Some Things Do Exactly What They're Supposed To

Field Instrument Upgrades Aren't Always as Easy as 1-2-3

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Replacing one field transmitter technology with that of another, newer technology is usually described as easy. You pop out the old one, plumb in the new one, and there you go. In reality, it isn't as easy as all that. Many interrelated issues can jump up and surprise you.

For years, Southern Company, one of the largest electrical utilities in the U.S., relied on torque tube transmitters for determining level in the heaters and separators in the company's generating station boilers. By the mid-1990s, they determined that type of transmitter was not giving them adequate control, so they embarked on a program to replace them with guided-wave radar units.

Same Thing Only Different

Guided-wave radar units work like conventional radar, but instead of freely broadcasting the radar wave, the signal is sent down a wave guide and returns the same way.

Measuring water level at temperatures and pressures along the saturated steam curve can be tough job. Application difficulties include measuring across varying process parameters and within a very corrosive environment. In high-pressure feedwater heaters, for example, the temperature/pressure is often as high as 550o F at 1028 psig (see Figure 1).

 

Guided-wave radar units offer better accuracy in harsh environments.

Here is where Southern Company and its vendor encountered their problem. It turned out to be a fundamental problem in basic physics.Torque-tube transmitters rely on a stable, specific gravity for accurate level measurement. A technician working on a high pressure feedwater heater knows much of the installation and calibration is done at ambient conditions (70o F at atmos) while the heater may operate at 550o F at 1028 psig. The specific gravity of water varies drastically over that range from .998 at 70o F to 0.736 at 550o F: a 25% error (see Figure 2).

 

 

Replacing one field transmitter technology with that of another, newer technology is usually described as easy. You pop out the old one, plumb in the new one, and there you go. In reality, it isn't as easy as all that. Many interrelated issues can jump up and surprise you.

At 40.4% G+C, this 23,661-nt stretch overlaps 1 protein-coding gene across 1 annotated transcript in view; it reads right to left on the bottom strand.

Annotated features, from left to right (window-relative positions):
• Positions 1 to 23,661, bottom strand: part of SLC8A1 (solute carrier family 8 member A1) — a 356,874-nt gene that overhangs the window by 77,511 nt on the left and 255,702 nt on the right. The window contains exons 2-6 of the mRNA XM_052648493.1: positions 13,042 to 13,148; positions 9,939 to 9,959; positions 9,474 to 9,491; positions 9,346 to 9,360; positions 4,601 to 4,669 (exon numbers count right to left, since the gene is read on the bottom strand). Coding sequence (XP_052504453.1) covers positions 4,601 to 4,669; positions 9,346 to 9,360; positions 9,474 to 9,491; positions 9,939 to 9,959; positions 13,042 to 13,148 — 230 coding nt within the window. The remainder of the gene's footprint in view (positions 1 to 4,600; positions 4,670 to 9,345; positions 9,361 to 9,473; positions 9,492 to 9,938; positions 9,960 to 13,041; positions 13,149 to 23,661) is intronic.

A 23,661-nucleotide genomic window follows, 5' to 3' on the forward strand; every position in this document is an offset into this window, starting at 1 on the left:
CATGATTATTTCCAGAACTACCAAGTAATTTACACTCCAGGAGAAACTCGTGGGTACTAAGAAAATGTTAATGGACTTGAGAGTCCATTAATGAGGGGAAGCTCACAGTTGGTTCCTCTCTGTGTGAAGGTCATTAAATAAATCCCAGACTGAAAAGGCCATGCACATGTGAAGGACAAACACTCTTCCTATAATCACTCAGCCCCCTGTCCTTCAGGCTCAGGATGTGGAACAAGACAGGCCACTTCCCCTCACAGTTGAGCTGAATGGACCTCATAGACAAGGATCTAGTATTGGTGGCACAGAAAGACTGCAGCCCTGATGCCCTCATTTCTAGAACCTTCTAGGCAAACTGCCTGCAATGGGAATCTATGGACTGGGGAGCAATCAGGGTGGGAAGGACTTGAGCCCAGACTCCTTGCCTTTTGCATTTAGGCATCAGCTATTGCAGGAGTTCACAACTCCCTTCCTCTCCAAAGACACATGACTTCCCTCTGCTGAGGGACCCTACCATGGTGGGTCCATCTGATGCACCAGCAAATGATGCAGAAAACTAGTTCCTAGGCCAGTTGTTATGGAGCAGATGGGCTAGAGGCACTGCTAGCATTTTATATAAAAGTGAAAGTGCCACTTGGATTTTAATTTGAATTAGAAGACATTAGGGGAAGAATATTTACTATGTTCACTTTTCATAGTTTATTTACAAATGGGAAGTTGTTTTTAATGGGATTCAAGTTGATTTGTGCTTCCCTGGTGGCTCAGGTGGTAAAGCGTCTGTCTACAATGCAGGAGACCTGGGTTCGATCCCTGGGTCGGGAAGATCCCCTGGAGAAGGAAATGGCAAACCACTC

For years, Southern Company, one of the largest electrical utilities in the U.S., relied on torque tube transmitters for determining level in the heaters and separators in the company's generating station boilers. By the mid-1990s, they determined that type of transmitter was not giving them adequate control, so they embarked on a program to replace them with guided-wave radar units.

Same Thing Only Different

Guided-wave radar units work like conventional radar, but instead of freely broadcasting the radar wave, the signal is sent down a wave guide and returns the same way.

Measuring water level at temperatures and pressures along the saturated steam curve can be tough job. Application difficulties include measuring across varying process parameters and within a very corrosive environment. In high-pressure feedwater heaters, for example, the temperature/pressure is often as high as 550o F at 1028 psig (see Figure 1).

Figure 1. High-Pressure Environment

Guided-wave radar units offer better accuracy in harsh environments.

Here is where Southern Company and its vendor encountered their problem. It turned out to be a fundamental problem in basic physics.Torque-tube transmitters rely on a stable, specific gravity for accurate level measurement. A technician working on a high pressure feedwater heater knows much of the installation and calibration is done at ambient conditions (70o F at atmos) while the heater may operate at 550o F at 1028 psig. The specific gravity of water varies drastically over that range from .998 at 70o F to 0.736 at 550o F: a 25% error (see Figure 2).

Figure 2. Temperature and Pressure-Induced Error

 

Extending Applications